GABAergic interneurons do not represent a homogeneous population but can be divided into a number of different subtypes. Several criteria have been used to characterize subpopulations of GABAergic neurons (Freund and Buzsaki, 1996; Cauli et al., 1997; Kawaguchi and Kubota, 1997; Gupta et al., 2000; McBain and Fisahn, 2001), the presence of specific calcium-binding proteins being just one of them. Parvalbumin-positive neurons constitute an abundant subpopulation and are found in a number of brain regions (Celio, 1990). Electrophysiologically, they have been characterized as fast-firing cells (Kawaguchi et al., 1987), and, in the hippocampus, most of them belong to the group of perisomatic inhibitory neurons (Kosaka et al., 1987; Freund and Buzsaki, 1996; Maccaferri et al., 2000). Recent studies have shown that these cells form extensive reciprocal synaptic connections in different forebrain regions (Sik et al., 1995; Cobb et al., 1997; Tamas et al., 2000). In addition, electrophysiological recordings from pairs of fast-spiking interneurons in the neocortex, hippocampus, striatum, and reticular thalamus have provided evidence for electrical coupling (Galarreta et al., 1999; Gibson et al., 1999;Koos and Tepper, 1999; Venance et al., 2000; Landisman et al., 2002). There is electron microscopical evidence that parvalbumin-positive GABAergic interneurons are coupled by gap junctions in the hippocampus (Katsumaru et al., 1988; Fukuda and Kosaka, 2000). However, it is not clear whether gap junction-mediated electrical coupling is a signature of all parvalbumin-positive neurons. Also, the developmental profile of gap junction coupling in identified neurons has remained elusive.
Extensive functional studies of the parvalbumin-positive cell population at the cellular and system level in different brain regions are hampered by the difficulty of identifying these neurons in the acute slice preparation. To facilitate the identification of parvalbumin-positive cells, we took advantage of bacterial artificial chromosome (BAC) technology, which mostly results in transgene expression patterns closely resembling the wild-type genes (Yang et al., 1997; Heintz, 2001). Thus, we introduced the in vivomarker enhanced green fluorescent protein (EGFP) (Chalfie et al., 1994) into the parvalbumin gene carried on a BAC.
Using fluorescence microscopy and immunocytochemistry methods, we show in two mouse lines that EGFP expression is specifically found in parvalbumin-positive neurons. We also illustrate that the expression level of EGFP is high enough to visualize neuronal processes over long distances. Finally, we investigate in these mice the presence of electrical coupling between pairs of parvalbumin-positive neurons in slices obtained from young [postnatal day 14 (P14)] and adult (P28 and P42) brain.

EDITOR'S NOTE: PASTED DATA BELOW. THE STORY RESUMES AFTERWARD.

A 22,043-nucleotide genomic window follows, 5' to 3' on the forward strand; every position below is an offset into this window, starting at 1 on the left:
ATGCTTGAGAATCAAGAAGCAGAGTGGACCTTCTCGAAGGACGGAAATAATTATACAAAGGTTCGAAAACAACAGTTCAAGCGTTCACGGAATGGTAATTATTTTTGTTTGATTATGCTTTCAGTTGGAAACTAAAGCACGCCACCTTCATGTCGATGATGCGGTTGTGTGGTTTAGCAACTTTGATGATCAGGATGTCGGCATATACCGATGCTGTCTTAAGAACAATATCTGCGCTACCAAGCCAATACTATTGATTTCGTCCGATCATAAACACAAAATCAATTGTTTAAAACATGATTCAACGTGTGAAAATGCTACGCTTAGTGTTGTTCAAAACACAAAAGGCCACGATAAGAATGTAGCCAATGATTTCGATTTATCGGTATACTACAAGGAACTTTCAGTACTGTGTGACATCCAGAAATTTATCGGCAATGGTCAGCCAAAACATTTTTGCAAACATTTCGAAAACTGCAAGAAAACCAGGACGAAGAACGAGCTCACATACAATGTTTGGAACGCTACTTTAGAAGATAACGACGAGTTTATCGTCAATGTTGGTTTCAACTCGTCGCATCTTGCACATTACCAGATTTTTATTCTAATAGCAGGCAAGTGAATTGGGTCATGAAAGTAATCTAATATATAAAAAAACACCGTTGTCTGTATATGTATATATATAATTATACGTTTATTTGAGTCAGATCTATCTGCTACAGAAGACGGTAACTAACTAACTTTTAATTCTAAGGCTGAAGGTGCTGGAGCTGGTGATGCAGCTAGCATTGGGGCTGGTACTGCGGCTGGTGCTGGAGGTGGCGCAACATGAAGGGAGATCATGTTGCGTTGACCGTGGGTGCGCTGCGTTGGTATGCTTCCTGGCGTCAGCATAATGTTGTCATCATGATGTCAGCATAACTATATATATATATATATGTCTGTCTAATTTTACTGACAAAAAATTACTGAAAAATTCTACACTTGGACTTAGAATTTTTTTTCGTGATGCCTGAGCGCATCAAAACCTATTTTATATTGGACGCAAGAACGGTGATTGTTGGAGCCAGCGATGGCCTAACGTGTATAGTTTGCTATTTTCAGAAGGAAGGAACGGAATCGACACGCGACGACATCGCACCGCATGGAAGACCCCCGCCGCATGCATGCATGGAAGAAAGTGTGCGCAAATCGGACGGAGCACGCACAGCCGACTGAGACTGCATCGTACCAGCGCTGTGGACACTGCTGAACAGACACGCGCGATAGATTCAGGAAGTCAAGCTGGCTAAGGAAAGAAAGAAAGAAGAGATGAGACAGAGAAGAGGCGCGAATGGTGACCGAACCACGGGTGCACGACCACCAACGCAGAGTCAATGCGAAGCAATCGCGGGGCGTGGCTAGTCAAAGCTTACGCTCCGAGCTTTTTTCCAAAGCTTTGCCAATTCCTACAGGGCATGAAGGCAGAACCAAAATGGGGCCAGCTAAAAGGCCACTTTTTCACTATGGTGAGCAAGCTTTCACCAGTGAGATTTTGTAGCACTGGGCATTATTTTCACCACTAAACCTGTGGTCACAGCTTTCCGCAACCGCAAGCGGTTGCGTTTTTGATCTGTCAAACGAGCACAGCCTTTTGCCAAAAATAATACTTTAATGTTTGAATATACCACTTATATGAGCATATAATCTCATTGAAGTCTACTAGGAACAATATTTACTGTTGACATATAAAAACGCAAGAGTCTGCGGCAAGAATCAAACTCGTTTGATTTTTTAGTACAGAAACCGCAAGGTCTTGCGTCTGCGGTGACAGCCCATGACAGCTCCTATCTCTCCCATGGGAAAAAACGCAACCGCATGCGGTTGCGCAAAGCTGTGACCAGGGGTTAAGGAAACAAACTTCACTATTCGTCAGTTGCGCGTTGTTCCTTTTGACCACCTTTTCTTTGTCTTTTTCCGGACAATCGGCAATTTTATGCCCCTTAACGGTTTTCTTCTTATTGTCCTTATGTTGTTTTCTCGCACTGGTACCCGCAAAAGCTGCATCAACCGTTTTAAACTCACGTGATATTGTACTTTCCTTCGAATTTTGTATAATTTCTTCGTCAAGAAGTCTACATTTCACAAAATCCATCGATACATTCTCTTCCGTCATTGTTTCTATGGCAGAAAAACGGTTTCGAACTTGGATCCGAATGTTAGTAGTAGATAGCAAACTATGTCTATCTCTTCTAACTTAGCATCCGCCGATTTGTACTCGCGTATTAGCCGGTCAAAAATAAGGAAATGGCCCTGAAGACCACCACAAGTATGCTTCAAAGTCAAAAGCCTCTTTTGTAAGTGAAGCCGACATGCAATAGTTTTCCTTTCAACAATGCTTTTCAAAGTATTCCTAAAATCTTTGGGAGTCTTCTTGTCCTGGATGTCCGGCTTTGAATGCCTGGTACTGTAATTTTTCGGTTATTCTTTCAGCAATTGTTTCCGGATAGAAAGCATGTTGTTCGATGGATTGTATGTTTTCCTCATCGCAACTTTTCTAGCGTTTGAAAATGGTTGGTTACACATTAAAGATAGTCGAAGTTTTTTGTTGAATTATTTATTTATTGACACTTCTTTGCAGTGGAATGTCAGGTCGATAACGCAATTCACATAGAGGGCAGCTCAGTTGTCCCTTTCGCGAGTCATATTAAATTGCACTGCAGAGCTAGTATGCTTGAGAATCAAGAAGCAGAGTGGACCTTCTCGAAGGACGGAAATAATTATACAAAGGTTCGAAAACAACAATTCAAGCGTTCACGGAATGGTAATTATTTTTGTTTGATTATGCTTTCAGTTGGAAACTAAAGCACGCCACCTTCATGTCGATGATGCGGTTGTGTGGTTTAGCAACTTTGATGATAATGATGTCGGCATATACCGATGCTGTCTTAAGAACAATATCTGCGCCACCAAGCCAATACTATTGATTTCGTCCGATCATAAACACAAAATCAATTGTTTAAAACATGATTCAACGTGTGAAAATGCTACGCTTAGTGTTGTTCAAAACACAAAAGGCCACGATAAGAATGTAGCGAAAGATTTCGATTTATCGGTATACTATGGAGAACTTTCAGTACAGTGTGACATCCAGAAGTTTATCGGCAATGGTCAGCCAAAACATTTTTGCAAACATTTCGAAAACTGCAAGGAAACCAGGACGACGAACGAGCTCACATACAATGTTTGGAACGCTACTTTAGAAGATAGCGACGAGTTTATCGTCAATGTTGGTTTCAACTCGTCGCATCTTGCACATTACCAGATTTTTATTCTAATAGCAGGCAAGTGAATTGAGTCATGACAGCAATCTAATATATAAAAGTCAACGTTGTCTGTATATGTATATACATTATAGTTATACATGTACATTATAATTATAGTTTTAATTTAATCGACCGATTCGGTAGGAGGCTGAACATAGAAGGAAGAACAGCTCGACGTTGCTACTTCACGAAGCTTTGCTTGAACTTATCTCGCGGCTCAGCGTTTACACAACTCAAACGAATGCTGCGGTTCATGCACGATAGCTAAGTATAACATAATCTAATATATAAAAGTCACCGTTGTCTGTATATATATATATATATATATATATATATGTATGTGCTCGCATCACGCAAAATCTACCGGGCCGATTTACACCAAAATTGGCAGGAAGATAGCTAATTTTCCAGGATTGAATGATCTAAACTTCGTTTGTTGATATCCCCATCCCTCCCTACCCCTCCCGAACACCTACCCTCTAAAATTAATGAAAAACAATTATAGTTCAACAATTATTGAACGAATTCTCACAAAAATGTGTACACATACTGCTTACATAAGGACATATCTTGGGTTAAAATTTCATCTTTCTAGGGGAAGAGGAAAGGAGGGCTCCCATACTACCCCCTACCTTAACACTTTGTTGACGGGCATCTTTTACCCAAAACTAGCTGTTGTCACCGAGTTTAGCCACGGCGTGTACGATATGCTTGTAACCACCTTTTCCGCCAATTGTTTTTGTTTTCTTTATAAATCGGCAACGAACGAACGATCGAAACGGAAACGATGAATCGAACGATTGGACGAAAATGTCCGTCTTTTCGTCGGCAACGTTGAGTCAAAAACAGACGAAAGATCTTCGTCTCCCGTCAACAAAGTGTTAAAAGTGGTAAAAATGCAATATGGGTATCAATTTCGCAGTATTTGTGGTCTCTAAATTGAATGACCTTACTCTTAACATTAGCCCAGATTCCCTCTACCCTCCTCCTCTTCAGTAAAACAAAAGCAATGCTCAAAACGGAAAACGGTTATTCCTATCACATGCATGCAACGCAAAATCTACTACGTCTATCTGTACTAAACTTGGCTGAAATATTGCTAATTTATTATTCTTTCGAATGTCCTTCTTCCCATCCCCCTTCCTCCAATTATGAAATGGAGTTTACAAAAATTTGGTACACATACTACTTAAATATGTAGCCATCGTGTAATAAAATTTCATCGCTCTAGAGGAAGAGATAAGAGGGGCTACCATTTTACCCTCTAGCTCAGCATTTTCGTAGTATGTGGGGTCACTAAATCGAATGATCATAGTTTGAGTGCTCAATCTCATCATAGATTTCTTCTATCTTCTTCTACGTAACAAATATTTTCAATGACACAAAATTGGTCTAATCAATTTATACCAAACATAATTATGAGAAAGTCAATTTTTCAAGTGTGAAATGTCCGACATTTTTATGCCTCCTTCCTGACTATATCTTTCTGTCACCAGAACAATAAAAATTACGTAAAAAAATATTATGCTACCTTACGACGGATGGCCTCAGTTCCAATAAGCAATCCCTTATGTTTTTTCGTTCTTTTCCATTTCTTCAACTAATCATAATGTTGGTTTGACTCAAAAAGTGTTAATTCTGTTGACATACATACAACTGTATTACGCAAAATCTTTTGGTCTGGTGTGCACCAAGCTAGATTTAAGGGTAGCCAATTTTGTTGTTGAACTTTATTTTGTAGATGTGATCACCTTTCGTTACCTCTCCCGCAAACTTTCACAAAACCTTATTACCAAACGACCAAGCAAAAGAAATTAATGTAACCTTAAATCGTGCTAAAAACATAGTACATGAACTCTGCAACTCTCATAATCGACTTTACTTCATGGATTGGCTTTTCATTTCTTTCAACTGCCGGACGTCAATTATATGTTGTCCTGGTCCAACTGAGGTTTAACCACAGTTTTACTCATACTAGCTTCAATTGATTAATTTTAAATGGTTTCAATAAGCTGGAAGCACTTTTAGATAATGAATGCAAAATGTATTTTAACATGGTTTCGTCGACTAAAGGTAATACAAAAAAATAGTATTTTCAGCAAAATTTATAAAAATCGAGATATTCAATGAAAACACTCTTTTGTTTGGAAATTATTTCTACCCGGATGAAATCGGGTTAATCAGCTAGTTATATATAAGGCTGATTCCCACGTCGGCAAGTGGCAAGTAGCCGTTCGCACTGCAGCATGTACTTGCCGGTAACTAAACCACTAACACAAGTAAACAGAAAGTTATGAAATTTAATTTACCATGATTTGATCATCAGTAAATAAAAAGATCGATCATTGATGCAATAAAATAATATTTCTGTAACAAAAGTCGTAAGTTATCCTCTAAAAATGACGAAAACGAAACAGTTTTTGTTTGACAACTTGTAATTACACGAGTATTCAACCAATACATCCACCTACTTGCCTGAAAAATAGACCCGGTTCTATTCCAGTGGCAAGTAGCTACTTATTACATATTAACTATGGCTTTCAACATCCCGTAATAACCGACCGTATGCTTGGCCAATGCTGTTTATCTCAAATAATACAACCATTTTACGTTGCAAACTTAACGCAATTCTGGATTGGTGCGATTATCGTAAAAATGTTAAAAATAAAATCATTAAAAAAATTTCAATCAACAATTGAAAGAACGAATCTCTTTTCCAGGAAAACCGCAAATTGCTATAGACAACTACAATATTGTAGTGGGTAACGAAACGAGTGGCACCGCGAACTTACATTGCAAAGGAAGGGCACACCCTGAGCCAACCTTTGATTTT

MATERIALS AND METHODS
Screening of a mouse BAC library and selection of a suitable BAC. A 392 bp probe encompassing 168 bp of intron 4 and exon 5 of the mouse parvalbumin gene was generated by PCR using the following primers: Parv5′stop (CTCAGAGCCTCCATTCCCTC) and Parv3′polyA (AGGTGGTGTCCGATTGGTAC). This probe was used to screen the mouse 129SV strain BAC library (Research Genetics, Inc., Huntsville, AL) spotted onto high-density filters. Southern blot analysis ofSalI-digested BAC DNA separated by field inversion pulse gel electrophoresis (FIGE Mapper; Bio-Rad, Hercules, CA) was performed with a 285 bp probe located in the parvalbumin gene promoter region and generated by PCR with the primers mPvPro-1 (AGGTGTGCCCTGCTTGGACCTTA) and mPvPro-2 (CGGAGCCTATACAGAAAAGCT) to determine the size of the 5′-flanking DNA. The amount of 3′-flanking DNA was determined by Southern blot analysis ofHindIII-digested BAC DNA with the probe used to screen the library. The size of the genomic inserts of the BAC clones was determined by NotI digestion and pulse-field gel electrophoresis (PFGE) analysis (CHEF-DRIII; Bio-Rad). Of five BAC clones containing the parvalbumin gene, clone 450D23 was chosen for subsequent EGFP insertion via bacterial homologous recombination. It contained the largest genomic insert (∼180 kb) with ≥50 kb upstream and 15 kb downstream of the parvalbumin gene.